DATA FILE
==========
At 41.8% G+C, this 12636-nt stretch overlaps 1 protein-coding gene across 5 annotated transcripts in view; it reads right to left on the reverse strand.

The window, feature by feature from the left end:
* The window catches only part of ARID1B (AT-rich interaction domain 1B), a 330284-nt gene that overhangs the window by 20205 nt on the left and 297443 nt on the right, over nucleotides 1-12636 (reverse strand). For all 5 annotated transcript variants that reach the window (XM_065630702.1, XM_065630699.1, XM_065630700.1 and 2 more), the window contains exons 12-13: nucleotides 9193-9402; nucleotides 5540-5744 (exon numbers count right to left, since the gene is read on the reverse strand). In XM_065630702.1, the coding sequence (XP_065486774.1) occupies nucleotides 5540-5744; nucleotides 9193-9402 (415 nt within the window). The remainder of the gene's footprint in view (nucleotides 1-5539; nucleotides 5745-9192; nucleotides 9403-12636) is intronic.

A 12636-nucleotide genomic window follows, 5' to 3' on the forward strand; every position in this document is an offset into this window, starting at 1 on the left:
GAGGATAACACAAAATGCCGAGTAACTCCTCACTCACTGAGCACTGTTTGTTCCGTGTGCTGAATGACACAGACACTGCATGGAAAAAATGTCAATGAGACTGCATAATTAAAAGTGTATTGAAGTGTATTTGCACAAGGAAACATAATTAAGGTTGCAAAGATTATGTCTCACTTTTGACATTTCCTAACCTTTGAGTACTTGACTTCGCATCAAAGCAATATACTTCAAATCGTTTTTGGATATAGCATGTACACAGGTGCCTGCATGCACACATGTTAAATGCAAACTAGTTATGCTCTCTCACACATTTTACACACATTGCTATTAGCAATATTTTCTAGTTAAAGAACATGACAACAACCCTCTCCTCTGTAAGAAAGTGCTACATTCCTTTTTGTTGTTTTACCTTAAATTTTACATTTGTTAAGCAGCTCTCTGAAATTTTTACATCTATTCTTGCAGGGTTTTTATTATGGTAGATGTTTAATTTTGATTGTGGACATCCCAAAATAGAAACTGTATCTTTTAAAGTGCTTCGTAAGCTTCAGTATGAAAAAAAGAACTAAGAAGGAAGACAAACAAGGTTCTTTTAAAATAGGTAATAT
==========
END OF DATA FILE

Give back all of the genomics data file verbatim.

At 41.8% G+C, this 12636-nt stretch overlaps 1 protein-coding gene across 5 annotated transcripts in view; it reads right to left on the reverse strand.

The window, feature by feature from the left end:
* The window catches only part of ARID1B (AT-rich interaction domain 1B), a 330284-nt gene that overhangs the window by 20205 nt on the left and 297443 nt on the right, over nucleotides 1-12636 (reverse strand). For all 5 annotated transcript variants that reach the window (XM_065630702.1, XM_065630699.1, XM_065630700.1 and 2 more), the window contains exons 12-13: nucleotides 9193-9402; nucleotides 5540-5744 (exon numbers count right to left, since the gene is read on the reverse strand). In XM_065630702.1, the coding sequence (XP_065486774.1) occupies nucleotides 5540-5744; nucleotides 9193-9402 (415 nt within the window). The remainder of the gene's footprint in view (nucleotides 1-5539; nucleotides 5745-9192; nucleotides 9403-12636) is intronic.

A 12636-nucleotide genomic window follows, 5' to 3' on the forward strand; every position in this document is an offset into this window, starting at 1 on the left:
GAGGATAACACAAAATGCCGAGTAACTCCTCACTCACTGAGCACTGTTTGTTCCGTGTGCTGAATGACACAGACACTGCATGGAAAAAATGTCAATGAGACTGCATAATTAAAAGTGTATTGAAGTGTATTTGCACAAGGAAACATAATTAAGGTTGCAAAGATTATGTCTCACTTTTGACATTTCCTAACCTTTGAGTACTTGACTTCGCATCAAAGCAATATACTTCAAATCGTTTTTGGATATAGCATGTACACAGGTGCCTGCATGCACACATGTTAAATGCAAACTAGTTATGCTCTCTCACACATTTTACACACATTGCTATTAGCAATATTTTCTAGTTAAAGAACATGACAACAACCCTCTCCTCTGTAAGAAAGTGCTACATTCCTTTTTGTTGTTTTACCTTAAATTTTACATTTGTTAAGCAGCTCTCTGAAATTTTTACATCTATTCTTGCAGGGTTTTTATTATGGTAGATGTTTAATTTTGATTGTGGACATCCCAAAATAGAAACTGTATCTTTTAAAGTGCTTCGTAAGCTTCAGTATGAAAAAAAGAACTAAGAAGGAAGACAAACAAGGTTCTTTTAAAATAGGTAATAT